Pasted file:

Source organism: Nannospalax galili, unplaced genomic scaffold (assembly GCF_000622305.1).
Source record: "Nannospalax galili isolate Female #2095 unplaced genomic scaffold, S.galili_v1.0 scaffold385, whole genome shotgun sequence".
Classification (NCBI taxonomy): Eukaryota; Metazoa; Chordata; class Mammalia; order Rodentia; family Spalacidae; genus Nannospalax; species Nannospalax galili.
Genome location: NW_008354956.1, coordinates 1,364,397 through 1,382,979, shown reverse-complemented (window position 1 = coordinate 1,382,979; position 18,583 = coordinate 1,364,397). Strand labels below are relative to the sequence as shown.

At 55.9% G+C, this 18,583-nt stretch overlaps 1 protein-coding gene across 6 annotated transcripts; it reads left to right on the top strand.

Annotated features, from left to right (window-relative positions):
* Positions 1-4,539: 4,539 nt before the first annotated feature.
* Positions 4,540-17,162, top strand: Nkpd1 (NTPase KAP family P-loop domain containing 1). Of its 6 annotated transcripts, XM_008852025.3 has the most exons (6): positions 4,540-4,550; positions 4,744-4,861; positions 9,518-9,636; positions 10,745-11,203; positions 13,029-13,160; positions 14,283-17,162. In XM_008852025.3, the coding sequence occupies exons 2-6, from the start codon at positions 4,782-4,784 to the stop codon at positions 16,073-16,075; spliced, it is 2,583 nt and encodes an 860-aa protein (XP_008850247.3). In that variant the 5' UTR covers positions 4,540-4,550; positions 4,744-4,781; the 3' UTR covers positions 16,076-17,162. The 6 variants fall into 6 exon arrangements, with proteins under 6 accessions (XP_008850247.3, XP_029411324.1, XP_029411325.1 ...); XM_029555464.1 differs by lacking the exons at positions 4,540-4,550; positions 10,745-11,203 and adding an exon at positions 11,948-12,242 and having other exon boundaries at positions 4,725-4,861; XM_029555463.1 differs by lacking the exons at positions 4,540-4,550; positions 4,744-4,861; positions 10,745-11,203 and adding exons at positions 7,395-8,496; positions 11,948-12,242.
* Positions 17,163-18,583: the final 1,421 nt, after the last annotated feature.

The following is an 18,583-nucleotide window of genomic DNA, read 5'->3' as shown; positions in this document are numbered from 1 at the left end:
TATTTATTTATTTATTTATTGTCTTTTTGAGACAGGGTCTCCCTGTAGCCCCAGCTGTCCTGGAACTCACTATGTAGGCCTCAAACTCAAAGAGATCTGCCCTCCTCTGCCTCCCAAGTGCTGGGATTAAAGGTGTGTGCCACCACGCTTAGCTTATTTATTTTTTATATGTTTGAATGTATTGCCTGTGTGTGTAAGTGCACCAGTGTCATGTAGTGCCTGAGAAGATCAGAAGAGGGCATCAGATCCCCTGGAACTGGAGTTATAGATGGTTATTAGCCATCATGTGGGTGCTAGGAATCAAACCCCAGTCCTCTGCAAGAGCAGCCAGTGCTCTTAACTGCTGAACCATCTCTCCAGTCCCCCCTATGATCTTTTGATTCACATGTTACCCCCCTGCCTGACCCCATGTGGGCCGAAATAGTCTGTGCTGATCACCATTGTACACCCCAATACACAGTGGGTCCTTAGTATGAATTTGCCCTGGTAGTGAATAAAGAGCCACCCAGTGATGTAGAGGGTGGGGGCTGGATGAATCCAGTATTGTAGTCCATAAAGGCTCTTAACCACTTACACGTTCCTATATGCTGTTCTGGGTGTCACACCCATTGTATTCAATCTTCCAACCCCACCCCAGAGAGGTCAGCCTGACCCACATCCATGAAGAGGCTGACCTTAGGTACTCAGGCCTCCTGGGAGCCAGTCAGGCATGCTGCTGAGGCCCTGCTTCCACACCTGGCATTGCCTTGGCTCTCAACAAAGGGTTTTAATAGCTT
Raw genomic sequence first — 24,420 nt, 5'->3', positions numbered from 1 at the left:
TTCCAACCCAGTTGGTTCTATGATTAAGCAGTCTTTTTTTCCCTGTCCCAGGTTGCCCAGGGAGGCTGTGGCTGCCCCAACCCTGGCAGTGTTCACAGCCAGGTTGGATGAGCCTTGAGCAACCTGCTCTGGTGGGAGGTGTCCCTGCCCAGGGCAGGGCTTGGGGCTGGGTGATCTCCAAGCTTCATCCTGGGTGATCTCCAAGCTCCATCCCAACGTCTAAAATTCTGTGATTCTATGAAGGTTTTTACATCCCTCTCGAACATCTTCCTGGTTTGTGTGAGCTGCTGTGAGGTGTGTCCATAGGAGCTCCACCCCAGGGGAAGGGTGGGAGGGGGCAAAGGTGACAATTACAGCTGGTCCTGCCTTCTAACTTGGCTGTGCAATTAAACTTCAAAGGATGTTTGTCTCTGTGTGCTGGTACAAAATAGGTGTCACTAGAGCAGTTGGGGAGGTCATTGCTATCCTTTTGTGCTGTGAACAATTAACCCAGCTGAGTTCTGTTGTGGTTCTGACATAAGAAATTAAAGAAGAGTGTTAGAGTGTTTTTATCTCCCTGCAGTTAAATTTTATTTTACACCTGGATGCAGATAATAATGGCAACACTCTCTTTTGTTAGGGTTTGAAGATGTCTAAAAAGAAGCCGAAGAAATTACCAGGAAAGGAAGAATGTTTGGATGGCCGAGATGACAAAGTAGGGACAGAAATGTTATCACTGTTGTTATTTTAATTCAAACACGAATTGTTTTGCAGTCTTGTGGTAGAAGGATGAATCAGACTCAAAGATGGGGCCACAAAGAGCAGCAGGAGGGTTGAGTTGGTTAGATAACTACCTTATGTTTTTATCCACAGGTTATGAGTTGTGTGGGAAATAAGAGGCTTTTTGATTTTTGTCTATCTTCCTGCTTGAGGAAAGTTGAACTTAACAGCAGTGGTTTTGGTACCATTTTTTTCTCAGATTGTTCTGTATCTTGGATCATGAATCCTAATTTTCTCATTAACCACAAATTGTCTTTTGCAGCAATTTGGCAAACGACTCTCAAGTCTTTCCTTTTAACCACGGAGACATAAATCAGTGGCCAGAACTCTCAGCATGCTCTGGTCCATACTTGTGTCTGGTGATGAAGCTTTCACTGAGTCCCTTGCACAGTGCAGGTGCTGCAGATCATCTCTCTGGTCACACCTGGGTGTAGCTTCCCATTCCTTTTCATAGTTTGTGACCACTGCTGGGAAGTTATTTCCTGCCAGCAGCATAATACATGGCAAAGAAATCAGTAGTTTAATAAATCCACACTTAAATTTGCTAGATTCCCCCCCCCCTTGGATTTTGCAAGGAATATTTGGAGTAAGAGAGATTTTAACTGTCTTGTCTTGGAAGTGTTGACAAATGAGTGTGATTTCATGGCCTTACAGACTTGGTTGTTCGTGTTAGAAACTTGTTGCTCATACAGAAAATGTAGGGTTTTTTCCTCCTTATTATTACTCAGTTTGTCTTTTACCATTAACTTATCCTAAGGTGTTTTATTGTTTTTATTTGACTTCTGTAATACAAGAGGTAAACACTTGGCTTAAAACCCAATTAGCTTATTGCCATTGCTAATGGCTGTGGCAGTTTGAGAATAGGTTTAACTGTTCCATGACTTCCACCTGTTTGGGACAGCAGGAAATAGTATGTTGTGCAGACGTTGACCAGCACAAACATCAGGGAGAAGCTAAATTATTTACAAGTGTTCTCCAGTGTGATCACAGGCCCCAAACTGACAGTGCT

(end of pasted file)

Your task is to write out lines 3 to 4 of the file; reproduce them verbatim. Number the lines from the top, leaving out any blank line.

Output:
Classification (NCBI taxonomy): Eukaryota; Metazoa; Chordata; class Mammalia; order Rodentia; family Spalacidae; genus Nannospalax; species Nannospalax galili.
Genome location: NW_008354956.1, coordinates 1,364,397 through 1,382,979, shown reverse-complemented (window position 1 = coordinate 1,382,979; position 18,583 = coordinate 1,364,397). Strand labels below are relative to the sequence as shown.